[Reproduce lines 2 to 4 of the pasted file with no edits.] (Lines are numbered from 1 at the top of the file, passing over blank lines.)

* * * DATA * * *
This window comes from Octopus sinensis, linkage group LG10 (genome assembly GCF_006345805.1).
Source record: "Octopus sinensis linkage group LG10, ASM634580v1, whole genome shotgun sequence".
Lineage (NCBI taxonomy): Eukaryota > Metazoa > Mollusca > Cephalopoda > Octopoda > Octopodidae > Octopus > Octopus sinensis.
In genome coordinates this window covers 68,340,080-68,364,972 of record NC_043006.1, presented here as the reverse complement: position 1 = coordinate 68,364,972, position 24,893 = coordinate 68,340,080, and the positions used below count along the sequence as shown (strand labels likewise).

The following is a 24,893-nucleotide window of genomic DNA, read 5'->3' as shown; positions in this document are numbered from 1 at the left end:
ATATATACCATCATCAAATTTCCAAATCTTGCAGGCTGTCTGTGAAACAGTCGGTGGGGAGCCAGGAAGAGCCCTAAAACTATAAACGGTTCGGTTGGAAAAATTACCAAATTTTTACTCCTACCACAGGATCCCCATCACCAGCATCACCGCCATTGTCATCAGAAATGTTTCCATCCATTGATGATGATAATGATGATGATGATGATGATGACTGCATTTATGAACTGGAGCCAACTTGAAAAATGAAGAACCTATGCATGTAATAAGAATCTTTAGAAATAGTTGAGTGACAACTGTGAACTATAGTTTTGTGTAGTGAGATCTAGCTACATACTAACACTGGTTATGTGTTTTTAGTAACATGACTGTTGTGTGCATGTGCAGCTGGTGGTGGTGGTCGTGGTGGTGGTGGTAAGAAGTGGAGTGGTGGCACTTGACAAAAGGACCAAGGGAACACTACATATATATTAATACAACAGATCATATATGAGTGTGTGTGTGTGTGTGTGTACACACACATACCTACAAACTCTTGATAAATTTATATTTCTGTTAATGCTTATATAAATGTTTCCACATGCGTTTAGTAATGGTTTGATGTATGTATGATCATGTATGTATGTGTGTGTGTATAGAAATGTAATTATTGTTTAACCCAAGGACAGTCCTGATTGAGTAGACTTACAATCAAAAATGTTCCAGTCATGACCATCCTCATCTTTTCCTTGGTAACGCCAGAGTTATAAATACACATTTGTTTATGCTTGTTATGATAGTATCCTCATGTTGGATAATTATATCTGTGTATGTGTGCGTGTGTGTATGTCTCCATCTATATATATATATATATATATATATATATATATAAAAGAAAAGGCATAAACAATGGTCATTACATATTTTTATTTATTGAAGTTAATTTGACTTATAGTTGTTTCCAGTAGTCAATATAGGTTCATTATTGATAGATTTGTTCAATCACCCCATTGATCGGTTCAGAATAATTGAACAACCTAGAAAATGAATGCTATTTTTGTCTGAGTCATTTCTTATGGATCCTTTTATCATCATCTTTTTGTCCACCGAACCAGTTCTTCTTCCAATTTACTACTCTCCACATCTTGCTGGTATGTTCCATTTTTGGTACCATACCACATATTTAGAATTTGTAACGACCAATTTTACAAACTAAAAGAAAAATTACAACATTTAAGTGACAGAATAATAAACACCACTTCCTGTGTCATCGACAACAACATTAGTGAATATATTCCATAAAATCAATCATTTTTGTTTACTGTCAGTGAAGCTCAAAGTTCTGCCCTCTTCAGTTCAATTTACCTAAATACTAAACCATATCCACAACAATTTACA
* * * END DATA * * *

Source record: "Octopus sinensis linkage group LG10, ASM634580v1, whole genome shotgun sequence".
Lineage (NCBI taxonomy): Eukaryota > Metazoa > Mollusca > Cephalopoda > Octopoda > Octopodidae > Octopus > Octopus sinensis.
In genome coordinates this window covers 68,340,080-68,364,972 of record NC_043006.1, presented here as the reverse complement: position 1 = coordinate 68,364,972, position 24,893 = coordinate 68,340,080, and the positions used below count along the sequence as shown (strand labels likewise).